Use this URL to cite or link to this record in EThOS: https://ethos.bl.uk/OrderDetails.do?uin=uk.bl.ethos.760183
Title: Can a visual arts intervention increase the quality of life and well-being of care home residents with dementia? : an exploratory study
Author: Algar-Skaife, Katherine
ISNI:       0000 0004 7432 1771
Awarding Body: Bangor University
Current Institution: Bangor University
Date of Award: 2016
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Abstract:
Background: This thesis aims to evaluate whether a visual art programme can increase the quality of life and well-being of care home residents with dementia. This promising area lacks scientific evidence for the positive effects noted anecdotally. Therefore, careful consideration of study design and measures is needed before conclusions regarding efficacy are drawn. Methods: The research includes a review of observational measures to identify an appropriate measure to evaluate a visual art programme for care home residents with dementia. An adapted version of this tool is evaluated during three conditions: the art intervention, another structured activity, and unstructured time and compared with quality of life and mood questionnaires before and after the intervention. Perspectives of the residents, care staff and artist teams are sought to explore the experience and impact of the intervention. A systematic review and narrative synthesis is conducted to show where the results fit within the wider literature. Results: Results suggest the Greater Cincinnati Chapter Well-being Observation Tool is an appropriate observational measure and that the adapted version is sensitive to change, shows a relationship with secondary measures, and is suitable to provide a rigorous evaluation of a visual art intervention compared to another structured activity and unstructured time. The participants, care staff, and artist team all speak of the positive impact involvement in a visual art intervention can have on people with dementia. The narrative synthesis demonstrates that evidence for the positive effect visual art interventions have on people with dementia is improving in extent and quality. Conclusion: The findings from the thesis are discussed, along with practical implications, methodological and theoretical considerations, and limitations of the study. Findings from this thesis make a valuable contribution to the discussion of suitable measures and methodology to evaluate a visual art intervention for people with dementia and offers valuable lessons to inform a future larger scale study.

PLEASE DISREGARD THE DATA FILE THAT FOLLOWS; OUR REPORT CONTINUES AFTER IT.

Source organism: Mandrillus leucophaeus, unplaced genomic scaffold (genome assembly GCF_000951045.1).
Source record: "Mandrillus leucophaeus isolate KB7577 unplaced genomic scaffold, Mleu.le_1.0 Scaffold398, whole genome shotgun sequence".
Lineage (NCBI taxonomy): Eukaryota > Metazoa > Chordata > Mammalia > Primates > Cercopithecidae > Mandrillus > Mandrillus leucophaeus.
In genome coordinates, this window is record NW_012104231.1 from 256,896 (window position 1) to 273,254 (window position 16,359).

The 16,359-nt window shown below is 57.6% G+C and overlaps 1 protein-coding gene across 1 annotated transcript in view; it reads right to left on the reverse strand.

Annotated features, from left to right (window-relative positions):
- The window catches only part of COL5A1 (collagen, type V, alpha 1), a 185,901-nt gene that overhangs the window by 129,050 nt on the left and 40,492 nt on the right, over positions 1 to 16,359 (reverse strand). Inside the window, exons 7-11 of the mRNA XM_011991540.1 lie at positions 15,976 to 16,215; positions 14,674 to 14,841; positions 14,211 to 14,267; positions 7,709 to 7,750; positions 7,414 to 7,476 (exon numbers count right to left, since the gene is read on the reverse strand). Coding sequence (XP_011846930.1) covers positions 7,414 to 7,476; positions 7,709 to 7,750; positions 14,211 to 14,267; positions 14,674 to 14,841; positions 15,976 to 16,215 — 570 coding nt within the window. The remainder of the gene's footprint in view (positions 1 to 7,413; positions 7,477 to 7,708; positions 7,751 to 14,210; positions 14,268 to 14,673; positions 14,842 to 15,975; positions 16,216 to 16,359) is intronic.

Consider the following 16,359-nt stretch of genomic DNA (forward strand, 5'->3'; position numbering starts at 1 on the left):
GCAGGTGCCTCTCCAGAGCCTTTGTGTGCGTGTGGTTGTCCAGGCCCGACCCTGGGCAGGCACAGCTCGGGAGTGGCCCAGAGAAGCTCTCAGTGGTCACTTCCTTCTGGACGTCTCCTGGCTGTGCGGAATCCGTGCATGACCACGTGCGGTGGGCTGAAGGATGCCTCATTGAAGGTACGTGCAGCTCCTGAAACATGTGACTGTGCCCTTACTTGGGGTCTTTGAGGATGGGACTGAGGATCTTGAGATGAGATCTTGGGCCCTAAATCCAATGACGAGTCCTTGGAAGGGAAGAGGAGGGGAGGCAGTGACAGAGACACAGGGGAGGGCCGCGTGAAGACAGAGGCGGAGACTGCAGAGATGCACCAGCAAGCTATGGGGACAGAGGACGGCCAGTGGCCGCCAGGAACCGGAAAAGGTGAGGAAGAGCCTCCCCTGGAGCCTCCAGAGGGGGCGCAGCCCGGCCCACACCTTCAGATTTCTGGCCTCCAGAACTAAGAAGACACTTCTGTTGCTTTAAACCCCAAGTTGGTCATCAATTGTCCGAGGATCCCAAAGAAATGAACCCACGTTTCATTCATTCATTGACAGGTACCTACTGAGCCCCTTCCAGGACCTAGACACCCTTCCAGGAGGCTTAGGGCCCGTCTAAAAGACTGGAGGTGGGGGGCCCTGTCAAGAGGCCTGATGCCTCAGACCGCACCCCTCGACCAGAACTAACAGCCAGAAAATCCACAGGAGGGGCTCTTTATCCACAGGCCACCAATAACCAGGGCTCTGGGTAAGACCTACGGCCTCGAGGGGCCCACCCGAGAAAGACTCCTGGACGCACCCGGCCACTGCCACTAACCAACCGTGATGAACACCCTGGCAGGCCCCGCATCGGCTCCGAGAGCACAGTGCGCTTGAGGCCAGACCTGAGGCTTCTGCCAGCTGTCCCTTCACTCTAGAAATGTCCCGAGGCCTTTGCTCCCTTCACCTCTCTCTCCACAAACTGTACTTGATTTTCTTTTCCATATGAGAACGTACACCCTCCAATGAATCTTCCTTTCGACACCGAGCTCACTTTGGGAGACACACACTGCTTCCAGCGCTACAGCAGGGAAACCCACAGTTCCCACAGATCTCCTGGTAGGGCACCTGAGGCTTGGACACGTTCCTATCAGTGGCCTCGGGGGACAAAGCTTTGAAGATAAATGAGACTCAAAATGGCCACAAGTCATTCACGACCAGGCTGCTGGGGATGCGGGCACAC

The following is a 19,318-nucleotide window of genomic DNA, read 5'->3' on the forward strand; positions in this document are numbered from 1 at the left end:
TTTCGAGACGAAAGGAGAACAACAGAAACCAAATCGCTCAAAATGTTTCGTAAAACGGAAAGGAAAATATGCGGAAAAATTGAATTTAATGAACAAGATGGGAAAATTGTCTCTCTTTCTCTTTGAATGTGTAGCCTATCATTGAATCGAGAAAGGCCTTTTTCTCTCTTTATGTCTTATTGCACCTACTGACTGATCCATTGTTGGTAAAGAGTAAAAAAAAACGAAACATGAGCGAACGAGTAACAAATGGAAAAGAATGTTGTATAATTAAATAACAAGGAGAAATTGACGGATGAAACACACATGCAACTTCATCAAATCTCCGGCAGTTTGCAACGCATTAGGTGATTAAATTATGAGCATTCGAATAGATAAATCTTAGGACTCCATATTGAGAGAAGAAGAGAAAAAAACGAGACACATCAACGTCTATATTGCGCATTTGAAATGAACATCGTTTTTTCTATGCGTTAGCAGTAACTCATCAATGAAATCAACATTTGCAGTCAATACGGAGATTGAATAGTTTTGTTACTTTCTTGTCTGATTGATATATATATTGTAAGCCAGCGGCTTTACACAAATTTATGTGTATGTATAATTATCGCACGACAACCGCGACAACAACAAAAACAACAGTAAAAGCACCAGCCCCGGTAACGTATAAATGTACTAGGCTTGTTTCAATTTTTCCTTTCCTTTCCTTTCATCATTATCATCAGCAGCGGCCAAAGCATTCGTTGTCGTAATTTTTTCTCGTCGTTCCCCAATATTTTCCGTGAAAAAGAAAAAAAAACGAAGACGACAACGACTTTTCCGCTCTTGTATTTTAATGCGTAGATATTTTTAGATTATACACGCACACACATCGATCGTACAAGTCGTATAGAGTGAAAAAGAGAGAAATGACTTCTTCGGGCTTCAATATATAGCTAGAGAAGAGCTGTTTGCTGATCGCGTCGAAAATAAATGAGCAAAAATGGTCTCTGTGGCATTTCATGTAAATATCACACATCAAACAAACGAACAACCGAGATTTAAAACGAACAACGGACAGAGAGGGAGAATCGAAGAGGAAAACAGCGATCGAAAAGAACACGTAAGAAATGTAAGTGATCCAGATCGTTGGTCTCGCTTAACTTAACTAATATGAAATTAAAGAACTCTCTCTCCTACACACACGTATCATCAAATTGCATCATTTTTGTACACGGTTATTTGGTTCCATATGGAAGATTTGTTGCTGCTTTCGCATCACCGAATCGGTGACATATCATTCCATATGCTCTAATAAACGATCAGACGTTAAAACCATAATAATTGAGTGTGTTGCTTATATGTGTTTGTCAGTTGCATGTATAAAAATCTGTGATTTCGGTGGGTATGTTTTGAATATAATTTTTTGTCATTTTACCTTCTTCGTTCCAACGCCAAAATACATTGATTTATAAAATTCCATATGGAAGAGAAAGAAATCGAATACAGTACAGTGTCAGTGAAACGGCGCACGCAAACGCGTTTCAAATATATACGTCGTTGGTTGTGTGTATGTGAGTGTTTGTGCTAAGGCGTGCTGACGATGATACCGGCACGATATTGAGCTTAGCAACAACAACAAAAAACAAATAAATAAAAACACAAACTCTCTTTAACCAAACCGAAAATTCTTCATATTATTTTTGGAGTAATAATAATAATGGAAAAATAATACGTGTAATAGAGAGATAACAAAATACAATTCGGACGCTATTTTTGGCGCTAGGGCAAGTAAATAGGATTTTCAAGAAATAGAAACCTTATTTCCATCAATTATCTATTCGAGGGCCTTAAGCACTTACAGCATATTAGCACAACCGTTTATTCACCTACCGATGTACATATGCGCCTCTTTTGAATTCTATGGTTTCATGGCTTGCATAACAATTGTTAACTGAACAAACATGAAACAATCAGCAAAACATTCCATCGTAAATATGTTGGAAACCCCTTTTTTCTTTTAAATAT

Supervisor: Woods, Robert ; Windle, Gillian Sponsor: National Institute for Social Care and Health Research (NISCHR)
Qualification Name: Thesis (Ph.D.) Qualification Level: Doctoral
EThOS ID: uk.bl.ethos.760183  DOI: Not available
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